The start to Nail Yakupov’s NHL career is one that is difficult to put a positive spin on.
A No.1 overall pick in 2012, he was expected to be a dynamic offensive player with his biggest asset being the ability to put the puck in the net.
He has shown flashes of that prowess, however they have been few and far between and the numbers don’t lie.
His rookie season started off promising with 17 goals in a lockout shortened season to lead all NHL freshmen, and a -4 rating, which on a basement dwelling team did not look too bad.
The issue is that not only did he fail to follow it up but has regressed.
He managed just 11 goals in his second full season and his -33 was among the league’s worst.
This season, he has shown more flashes of improvement and there have been more positive nights, however not to the point where one could consider much progression being made.
He has just 5 goals in 50 games and once again has a team worst rating at -25.
Too Soon To Consider Him a Bust?
With most players that are 21 years old, it would be considered growing pains, and while there would be some cause for concern, the panic button would not be pushed.
In Yakupov’s case it’s a little different in the sense of the amount of scrutiny on him. Being a first overall pick carries certain expectations, and they haven’t been met.
To make matters worse, he will always be compared to other #1’s around him. Especially when two of them are on his team.
It’s true that neither of them have brought success to the Oilers either, but both Taylor Hall and Ryan Nugent-Hopkins have established themselves as budding NHL stars and are trending up.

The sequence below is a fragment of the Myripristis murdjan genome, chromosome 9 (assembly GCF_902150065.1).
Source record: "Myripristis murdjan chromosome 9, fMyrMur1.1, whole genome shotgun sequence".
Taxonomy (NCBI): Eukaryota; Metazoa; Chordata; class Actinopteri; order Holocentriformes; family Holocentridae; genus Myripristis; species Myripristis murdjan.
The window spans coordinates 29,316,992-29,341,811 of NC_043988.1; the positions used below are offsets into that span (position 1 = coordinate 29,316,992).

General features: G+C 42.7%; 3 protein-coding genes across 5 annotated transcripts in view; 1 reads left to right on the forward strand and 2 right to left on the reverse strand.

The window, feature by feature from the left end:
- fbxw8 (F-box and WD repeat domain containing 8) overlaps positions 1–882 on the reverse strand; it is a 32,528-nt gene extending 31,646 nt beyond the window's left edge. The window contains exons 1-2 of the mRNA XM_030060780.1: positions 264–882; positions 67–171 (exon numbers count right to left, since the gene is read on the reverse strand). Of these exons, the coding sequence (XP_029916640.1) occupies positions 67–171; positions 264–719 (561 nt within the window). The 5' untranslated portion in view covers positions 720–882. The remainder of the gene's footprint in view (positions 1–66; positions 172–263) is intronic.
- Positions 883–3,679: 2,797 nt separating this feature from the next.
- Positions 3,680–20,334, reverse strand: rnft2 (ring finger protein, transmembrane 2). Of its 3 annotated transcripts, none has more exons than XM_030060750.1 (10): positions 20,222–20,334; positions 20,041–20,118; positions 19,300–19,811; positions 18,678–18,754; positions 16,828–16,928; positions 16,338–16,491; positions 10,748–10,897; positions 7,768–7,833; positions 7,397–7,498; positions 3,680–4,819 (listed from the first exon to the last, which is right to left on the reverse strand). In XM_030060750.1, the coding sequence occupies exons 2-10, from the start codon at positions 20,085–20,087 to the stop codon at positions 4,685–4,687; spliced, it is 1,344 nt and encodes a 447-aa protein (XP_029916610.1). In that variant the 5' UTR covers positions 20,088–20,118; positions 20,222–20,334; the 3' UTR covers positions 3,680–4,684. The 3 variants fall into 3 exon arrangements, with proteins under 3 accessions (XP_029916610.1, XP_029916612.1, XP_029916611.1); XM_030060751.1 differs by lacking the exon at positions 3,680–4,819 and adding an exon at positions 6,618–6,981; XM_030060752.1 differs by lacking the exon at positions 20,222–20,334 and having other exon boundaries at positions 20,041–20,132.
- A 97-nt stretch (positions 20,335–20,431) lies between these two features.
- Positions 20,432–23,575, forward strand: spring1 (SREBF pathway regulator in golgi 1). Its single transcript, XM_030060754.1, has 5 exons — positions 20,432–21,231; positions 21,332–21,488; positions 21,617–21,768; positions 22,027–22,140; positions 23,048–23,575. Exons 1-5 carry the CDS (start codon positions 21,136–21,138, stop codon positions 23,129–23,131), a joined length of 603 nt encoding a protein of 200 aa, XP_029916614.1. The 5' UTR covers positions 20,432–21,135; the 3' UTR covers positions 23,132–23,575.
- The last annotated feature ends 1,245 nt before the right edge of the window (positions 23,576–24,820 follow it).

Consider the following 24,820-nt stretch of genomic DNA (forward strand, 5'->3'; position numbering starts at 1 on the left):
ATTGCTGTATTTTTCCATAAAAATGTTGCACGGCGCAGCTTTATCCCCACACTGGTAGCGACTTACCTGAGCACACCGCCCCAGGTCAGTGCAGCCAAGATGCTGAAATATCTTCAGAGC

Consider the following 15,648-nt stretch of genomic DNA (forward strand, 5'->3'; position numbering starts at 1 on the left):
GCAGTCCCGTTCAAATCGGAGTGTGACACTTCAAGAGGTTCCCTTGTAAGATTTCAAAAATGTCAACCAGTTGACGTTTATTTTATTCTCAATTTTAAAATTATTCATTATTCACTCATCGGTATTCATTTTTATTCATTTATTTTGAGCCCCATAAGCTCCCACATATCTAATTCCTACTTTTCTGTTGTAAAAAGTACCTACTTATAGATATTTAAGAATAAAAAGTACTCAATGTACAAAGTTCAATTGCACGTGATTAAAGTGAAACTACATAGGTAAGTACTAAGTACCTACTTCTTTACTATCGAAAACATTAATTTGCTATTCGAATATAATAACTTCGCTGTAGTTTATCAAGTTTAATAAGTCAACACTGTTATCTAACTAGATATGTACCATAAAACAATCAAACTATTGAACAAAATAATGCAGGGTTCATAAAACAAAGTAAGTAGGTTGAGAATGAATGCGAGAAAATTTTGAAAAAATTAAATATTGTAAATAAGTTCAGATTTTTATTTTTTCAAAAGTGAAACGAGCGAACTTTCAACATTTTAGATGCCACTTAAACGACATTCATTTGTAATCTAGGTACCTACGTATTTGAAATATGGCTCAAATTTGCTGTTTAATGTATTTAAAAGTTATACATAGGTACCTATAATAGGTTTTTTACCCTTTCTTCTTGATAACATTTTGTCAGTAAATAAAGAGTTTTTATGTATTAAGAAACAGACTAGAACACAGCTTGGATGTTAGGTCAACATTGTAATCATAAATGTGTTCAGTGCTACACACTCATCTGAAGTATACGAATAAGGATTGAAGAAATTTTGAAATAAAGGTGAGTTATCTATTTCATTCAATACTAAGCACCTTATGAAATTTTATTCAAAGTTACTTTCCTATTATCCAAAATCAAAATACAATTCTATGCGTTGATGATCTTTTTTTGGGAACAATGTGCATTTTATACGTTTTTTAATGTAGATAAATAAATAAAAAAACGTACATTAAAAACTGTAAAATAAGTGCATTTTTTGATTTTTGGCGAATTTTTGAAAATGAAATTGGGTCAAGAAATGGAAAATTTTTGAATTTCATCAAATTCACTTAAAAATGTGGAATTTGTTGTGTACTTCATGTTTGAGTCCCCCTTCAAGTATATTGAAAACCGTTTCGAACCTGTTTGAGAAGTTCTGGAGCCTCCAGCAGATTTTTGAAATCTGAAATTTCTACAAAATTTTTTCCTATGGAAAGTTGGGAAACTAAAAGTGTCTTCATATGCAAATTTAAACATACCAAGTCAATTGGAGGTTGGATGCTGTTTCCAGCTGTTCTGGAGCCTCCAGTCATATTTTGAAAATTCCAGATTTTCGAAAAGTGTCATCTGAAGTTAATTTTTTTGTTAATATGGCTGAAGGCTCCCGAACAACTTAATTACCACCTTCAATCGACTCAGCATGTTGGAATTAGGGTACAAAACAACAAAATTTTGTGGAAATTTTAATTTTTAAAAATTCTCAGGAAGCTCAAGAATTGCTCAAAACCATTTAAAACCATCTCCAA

It also didn’t help that the two top picks after him, Nathan MacKinnon and Aaron Ekblad proceeded to set the league on fire with their rookie performances.
All that being said, the fact is that he is just 21 years old and has only 161 games of experience, which is barely two full seasons.
No doubt everyone has wished his progress would be miles ahead, but unfortunately it just isn’t. The hope is that with a new coach in Todd Nelson, or whoever comes in next season will be able to get more out of him.
There was just something between Yakupov and Dallas Eakins that did not mesh and they never really saw eye to eye.
Yakupov still has the explosive ability that scouts raved over, that hasn’t gone away, it just hasn’t translated yet.
After next season if there is still no progress forward, the bust conversation may have some merit.
Not giving up on the 21 year old Yakupov’s talent is one thing, but like every member of the Oilers roster at this point, it doesn’t mean he can escape the trade block.